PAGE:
Although successful, the team led by Shoukhrat Mitalipov does not allow the embryo to grow further. This is to comply with the medical convention of "human orders".
Mitalipov, Head of the Embryonic Cells Center and Genetic Therapy, explains, this genetic engineering involves the latest method of clustered regularly interspaced short palindromic repeats (CRISPR). This method uses the Cas9 enzyme that cuts and replaces the engineered gene.
"Our study clearly proves that this method is successful, fast, and efficient," Mitalipov said.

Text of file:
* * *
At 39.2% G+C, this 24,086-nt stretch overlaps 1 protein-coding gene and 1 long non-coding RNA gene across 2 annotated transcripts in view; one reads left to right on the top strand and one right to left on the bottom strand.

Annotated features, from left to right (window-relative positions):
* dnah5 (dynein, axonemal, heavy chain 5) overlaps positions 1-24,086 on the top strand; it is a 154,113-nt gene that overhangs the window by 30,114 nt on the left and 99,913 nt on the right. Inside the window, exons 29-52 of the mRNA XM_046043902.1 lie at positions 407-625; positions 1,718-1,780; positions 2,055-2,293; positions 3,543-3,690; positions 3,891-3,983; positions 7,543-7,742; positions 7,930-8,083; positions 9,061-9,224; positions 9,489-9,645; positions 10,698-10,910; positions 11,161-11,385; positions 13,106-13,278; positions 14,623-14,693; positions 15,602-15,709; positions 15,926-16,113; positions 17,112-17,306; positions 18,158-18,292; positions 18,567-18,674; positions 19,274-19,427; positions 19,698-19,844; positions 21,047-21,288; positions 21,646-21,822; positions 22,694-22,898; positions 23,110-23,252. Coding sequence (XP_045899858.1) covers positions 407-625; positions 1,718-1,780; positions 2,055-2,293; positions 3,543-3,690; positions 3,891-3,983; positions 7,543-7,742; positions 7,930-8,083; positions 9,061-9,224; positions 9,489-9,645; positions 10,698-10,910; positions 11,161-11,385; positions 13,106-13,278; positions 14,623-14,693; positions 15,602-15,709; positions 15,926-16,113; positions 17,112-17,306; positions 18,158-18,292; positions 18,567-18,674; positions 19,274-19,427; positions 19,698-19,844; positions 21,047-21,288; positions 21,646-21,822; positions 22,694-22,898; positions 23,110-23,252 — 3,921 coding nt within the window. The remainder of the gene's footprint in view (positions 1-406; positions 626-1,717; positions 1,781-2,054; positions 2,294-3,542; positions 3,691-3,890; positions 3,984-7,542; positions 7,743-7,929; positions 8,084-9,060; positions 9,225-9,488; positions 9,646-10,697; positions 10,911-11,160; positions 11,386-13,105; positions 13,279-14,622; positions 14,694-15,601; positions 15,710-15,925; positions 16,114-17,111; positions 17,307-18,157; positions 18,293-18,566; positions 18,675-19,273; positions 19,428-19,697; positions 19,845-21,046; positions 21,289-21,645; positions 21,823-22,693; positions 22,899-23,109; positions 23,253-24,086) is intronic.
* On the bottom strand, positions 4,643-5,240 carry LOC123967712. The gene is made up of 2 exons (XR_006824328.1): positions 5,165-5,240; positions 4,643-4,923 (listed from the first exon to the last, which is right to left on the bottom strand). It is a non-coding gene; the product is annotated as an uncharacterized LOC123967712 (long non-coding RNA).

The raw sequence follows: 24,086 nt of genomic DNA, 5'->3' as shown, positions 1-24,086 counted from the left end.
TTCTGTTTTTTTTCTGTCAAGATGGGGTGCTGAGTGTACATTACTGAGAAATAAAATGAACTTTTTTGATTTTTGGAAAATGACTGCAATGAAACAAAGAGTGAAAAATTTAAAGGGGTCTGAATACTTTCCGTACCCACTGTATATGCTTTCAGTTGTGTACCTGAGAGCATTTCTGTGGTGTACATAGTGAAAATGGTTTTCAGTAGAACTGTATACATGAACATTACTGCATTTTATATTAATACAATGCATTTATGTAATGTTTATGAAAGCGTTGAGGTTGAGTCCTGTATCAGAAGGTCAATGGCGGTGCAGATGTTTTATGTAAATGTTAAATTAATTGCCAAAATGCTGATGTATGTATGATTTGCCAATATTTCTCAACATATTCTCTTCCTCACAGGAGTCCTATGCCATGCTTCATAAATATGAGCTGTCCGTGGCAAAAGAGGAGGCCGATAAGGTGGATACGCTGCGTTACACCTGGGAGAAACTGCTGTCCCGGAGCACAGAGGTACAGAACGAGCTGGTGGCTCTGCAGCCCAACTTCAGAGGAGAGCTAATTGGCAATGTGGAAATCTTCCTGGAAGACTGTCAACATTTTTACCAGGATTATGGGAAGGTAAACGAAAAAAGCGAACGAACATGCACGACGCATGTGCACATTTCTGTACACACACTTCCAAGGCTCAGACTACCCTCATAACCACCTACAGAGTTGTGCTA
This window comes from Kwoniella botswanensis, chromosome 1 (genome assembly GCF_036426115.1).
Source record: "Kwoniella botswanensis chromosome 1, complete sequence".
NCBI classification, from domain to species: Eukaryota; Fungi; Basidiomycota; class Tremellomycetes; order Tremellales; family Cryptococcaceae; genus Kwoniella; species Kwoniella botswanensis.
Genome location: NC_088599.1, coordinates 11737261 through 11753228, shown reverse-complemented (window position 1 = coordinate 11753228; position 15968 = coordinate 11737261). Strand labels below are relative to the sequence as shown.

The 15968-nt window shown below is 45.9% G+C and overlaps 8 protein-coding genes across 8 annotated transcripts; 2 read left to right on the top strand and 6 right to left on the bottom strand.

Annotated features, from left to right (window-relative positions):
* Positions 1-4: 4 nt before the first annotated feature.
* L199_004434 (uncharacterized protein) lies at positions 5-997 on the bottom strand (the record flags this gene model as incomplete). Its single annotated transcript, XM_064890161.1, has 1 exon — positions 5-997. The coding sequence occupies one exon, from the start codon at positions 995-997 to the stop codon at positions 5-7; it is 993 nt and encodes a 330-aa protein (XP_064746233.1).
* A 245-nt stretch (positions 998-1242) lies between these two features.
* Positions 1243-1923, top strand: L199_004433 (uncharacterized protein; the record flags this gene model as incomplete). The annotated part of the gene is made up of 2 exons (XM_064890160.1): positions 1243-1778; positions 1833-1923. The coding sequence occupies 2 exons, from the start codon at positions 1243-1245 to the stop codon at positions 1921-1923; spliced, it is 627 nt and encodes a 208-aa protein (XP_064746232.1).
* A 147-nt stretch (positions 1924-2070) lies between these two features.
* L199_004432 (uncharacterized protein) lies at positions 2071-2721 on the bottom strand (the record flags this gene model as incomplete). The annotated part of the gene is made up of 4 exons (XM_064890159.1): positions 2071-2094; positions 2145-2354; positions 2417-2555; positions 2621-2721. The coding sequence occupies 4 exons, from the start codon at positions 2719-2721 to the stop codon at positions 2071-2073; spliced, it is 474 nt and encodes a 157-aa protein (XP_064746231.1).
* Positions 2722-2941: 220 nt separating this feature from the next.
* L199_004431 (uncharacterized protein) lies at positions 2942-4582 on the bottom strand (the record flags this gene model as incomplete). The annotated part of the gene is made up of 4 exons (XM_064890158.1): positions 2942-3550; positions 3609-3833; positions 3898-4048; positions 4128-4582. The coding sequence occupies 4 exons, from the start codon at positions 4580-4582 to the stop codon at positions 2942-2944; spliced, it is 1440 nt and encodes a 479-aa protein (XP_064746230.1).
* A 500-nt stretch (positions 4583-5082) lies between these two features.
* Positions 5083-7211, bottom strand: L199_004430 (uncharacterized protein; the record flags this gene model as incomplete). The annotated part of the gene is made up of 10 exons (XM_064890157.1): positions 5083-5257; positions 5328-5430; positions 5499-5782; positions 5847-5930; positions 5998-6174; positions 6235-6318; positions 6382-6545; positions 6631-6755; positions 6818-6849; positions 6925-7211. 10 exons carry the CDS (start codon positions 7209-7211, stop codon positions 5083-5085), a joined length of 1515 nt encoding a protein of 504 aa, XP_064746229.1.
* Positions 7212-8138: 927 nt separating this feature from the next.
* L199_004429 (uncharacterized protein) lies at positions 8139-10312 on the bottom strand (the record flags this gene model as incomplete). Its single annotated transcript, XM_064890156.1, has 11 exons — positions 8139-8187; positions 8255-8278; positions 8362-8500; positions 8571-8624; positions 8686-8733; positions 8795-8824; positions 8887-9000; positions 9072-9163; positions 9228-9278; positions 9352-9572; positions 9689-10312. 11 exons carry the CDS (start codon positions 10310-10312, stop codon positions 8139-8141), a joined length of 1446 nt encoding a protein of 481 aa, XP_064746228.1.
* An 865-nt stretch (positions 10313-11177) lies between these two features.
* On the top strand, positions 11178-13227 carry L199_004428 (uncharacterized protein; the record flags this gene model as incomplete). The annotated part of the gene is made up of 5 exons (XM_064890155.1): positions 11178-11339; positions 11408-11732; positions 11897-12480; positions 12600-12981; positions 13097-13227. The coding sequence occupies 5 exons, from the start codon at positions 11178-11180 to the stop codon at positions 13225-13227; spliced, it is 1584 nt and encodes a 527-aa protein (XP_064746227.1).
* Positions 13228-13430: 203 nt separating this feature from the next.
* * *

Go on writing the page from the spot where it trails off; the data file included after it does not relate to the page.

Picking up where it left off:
The workings of CRISPR-Cas9 are like scissors. It trims the damaged or unwanted parts of the genome. Then, replace it with a new series of genes (DNA). Previously, Chinese scientists also managed to apply this method.
However, genetic engineering performed directly on human embryos is still in debate. In an international meeting held at the National Academy of Sciences in the United States, by 2015, scientists and ethicists will not be held accountable for this method until they are tested.